- Final Results: All-Around | Events
- National Team Selection Points Program Final Results
- Videos: Broadcast | Webcast | All Routines
- Photo Gallery
By John Powers
Chris Brooks wasn’t sure that he wanted to stick around for another quadrennium after the London Games. After what he calls a ‘career of almosts’, how many times could he handle being an alternate?
"I blame (Jonathan) Horton," Brooks joked Sunday afternoon after he’d finished a best-ever second to four-time champion Sam Mikulak at the P&G Gymnastics Championships in Hartford, Conn. "He was like, man, just four more years. It’s not that bad. We can do it. I said, yeah, let’s do this. But he was starting from up here and I was starting from down here. But I’m glad that I stuck with it. I felt I owed it to myself to go another four years just so that later in life, I wouldn’t regret not going in."
After an encouraging weekend inside the XL Center the 29-year-old Brooks, who was an alternate in 2012, is within reach of making his first Olympic team. What it will take is for him to remain in the top two in the all-around at the St. Louis trials later this month and also place among the top three in half of the six events. That would guarantee Brooks an automatic spot on the five-man team for Rio de Janeiro and, he says, ‘take the selection out of the selection’.
"It would be absolutely amazing to automatically lock but the realistic part is, I’ve got to be top three on a third event," he said. "I think right now I’m sitting in a pretty good position on p-bars and high bar but it’s going to take something special to pull ahead in that third position on a third event."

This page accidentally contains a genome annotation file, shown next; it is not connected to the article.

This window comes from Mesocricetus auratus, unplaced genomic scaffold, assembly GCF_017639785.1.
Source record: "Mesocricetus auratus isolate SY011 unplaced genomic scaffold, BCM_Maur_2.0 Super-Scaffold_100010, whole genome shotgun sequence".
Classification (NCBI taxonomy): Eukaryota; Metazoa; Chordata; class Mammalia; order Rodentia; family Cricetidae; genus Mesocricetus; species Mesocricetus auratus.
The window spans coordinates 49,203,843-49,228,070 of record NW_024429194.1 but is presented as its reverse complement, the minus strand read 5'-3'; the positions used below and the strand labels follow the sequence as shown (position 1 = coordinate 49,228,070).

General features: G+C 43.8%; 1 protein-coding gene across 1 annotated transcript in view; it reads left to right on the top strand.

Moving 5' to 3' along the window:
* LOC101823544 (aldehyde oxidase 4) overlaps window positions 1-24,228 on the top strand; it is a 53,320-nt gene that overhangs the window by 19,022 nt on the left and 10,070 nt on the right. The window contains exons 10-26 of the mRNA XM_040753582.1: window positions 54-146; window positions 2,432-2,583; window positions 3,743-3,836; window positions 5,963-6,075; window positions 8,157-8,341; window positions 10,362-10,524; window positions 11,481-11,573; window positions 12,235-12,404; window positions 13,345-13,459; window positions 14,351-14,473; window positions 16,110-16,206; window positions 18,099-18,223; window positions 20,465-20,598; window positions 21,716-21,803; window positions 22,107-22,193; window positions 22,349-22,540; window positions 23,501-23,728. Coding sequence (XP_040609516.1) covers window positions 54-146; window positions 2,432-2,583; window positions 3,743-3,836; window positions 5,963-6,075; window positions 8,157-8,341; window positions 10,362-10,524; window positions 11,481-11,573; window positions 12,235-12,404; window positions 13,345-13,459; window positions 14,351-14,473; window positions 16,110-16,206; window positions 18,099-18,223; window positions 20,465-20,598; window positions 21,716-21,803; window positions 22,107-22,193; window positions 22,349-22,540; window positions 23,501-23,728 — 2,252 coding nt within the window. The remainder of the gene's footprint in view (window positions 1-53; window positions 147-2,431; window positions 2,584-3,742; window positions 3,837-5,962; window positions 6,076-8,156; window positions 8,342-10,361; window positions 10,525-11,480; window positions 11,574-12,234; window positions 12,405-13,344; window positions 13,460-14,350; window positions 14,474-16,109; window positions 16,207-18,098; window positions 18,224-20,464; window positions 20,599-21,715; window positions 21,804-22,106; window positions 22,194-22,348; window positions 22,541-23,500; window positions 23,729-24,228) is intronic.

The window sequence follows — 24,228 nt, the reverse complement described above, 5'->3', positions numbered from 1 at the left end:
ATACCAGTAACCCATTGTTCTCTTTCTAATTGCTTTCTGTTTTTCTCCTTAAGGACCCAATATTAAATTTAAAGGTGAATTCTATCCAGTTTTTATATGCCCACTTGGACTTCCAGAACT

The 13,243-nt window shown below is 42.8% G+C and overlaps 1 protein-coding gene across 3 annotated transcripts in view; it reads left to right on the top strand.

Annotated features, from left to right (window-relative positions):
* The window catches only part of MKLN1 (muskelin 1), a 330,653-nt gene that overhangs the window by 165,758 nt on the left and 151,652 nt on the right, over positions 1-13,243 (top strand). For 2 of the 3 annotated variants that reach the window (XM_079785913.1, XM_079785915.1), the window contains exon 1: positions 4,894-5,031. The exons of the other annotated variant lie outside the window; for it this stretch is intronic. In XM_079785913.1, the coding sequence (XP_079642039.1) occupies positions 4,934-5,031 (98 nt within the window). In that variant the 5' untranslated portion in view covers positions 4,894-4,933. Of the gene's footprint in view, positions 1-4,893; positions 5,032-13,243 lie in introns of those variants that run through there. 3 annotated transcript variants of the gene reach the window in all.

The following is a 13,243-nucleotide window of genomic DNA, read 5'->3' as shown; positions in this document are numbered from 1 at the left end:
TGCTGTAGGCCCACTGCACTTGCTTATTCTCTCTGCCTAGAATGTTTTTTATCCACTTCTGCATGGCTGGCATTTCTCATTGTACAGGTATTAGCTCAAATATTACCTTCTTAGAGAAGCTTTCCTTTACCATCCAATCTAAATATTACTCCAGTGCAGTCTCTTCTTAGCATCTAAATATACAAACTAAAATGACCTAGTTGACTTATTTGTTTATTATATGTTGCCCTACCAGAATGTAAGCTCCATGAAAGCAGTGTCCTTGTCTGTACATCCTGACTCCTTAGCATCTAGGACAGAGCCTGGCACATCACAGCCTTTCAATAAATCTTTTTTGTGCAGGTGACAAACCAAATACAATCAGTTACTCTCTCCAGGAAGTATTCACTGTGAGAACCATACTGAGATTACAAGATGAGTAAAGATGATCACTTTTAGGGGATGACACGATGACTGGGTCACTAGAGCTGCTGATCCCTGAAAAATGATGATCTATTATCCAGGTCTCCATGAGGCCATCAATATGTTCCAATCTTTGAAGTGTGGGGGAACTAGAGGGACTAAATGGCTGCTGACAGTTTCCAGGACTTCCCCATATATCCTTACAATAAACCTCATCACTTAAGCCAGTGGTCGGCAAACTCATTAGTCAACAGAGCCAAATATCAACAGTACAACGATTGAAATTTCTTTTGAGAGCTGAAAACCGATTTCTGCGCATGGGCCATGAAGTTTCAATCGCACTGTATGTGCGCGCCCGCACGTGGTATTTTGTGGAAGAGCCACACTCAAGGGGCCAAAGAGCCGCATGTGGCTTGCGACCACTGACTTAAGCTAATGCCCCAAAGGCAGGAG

Brooks had one of his best days on Sunday, posting a 15.800 to win the p-bars title and a 15.900 to place second on high bar. Even if he can’t crack the top three in a third event, an upsurge in his horse scores at trials might get him picked for a spot.
"It’s always a tossup as far as how the team is going to be put together, especially in a five-man situation," Brooks said. "I think I made a good case for myself for at least an alternate position as far as these two competitions. But I definitely have got to continue proving myself as a worthy competitor."
His showing in Hartford, where Brooks posted eight scores of 15.000 or better, affirmed his reputation as a reliable top-five performer. "I think I’m on the right road," he reckoned. "I think I proved that I’m a player for sure but I’ve got to go out there at Olympic trials and do the same thing."
Brooks came close enough to making the team four years ago in San Jose that he decided that it was worth taking another run at it. "Being the alternate the first time it’s: ‘I’ve got what it takes, I just didn’t quite get the job done’. That’s what pushed you the whole time…Remind yourself that you had what it takes at one point, you can do it again."